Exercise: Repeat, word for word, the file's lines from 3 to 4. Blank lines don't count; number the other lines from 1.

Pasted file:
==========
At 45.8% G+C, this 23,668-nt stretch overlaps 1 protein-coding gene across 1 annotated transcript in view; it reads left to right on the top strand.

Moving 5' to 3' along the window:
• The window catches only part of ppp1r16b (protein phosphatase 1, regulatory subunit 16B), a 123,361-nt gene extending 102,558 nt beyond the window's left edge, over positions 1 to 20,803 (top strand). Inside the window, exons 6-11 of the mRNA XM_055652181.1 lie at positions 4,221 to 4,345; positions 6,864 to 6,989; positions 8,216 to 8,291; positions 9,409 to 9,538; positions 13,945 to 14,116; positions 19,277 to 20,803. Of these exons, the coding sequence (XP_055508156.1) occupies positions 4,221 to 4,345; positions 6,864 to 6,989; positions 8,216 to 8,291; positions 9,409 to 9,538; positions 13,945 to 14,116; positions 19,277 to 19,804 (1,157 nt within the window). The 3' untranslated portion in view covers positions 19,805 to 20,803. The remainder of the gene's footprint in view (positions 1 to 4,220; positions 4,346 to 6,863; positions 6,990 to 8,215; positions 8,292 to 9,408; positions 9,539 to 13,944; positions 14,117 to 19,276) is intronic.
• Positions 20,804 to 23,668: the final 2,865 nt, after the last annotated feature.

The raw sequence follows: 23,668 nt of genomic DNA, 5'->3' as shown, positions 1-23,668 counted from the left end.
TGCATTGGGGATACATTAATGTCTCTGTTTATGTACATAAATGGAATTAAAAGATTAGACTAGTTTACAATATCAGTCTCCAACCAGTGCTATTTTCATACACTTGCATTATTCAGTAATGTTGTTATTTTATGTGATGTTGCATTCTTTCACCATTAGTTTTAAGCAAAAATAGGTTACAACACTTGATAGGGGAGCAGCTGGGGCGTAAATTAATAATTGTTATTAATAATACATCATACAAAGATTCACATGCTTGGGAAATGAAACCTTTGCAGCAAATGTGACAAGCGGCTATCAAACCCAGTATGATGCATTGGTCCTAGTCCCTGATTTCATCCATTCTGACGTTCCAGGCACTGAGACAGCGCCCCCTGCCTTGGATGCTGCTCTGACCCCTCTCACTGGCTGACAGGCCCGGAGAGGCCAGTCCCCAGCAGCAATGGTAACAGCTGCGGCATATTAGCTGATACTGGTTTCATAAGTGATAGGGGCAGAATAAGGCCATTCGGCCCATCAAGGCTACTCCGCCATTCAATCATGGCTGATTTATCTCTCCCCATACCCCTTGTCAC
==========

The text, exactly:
• The window catches only part of ppp1r16b (protein phosphatase 1, regulatory subunit 16B), a 123,361-nt gene extending 102,558 nt beyond the window's left edge, over positions 1 to 20,803 (top strand). Inside the window, exons 6-11 of the mRNA XM_055652181.1 lie at positions 4,221 to 4,345; positions 6,864 to 6,989; positions 8,216 to 8,291; positions 9,409 to 9,538; positions 13,945 to 14,116; positions 19,277 to 20,803. Of these exons, the coding sequence (XP_055508156.1) occupies positions 4,221 to 4,345; positions 6,864 to 6,989; positions 8,216 to 8,291; positions 9,409 to 9,538; positions 13,945 to 14,116; positions 19,277 to 19,804 (1,157 nt within the window). The 3' untranslated portion in view covers positions 19,805 to 20,803. The remainder of the gene's footprint in view (positions 1 to 4,220; positions 4,346 to 6,863; positions 6,990 to 8,215; positions 8,292 to 9,408; positions 9,539 to 13,944; positions 14,117 to 19,276) is intronic.
• Positions 20,804 to 23,668: the final 2,865 nt, after the last annotated feature.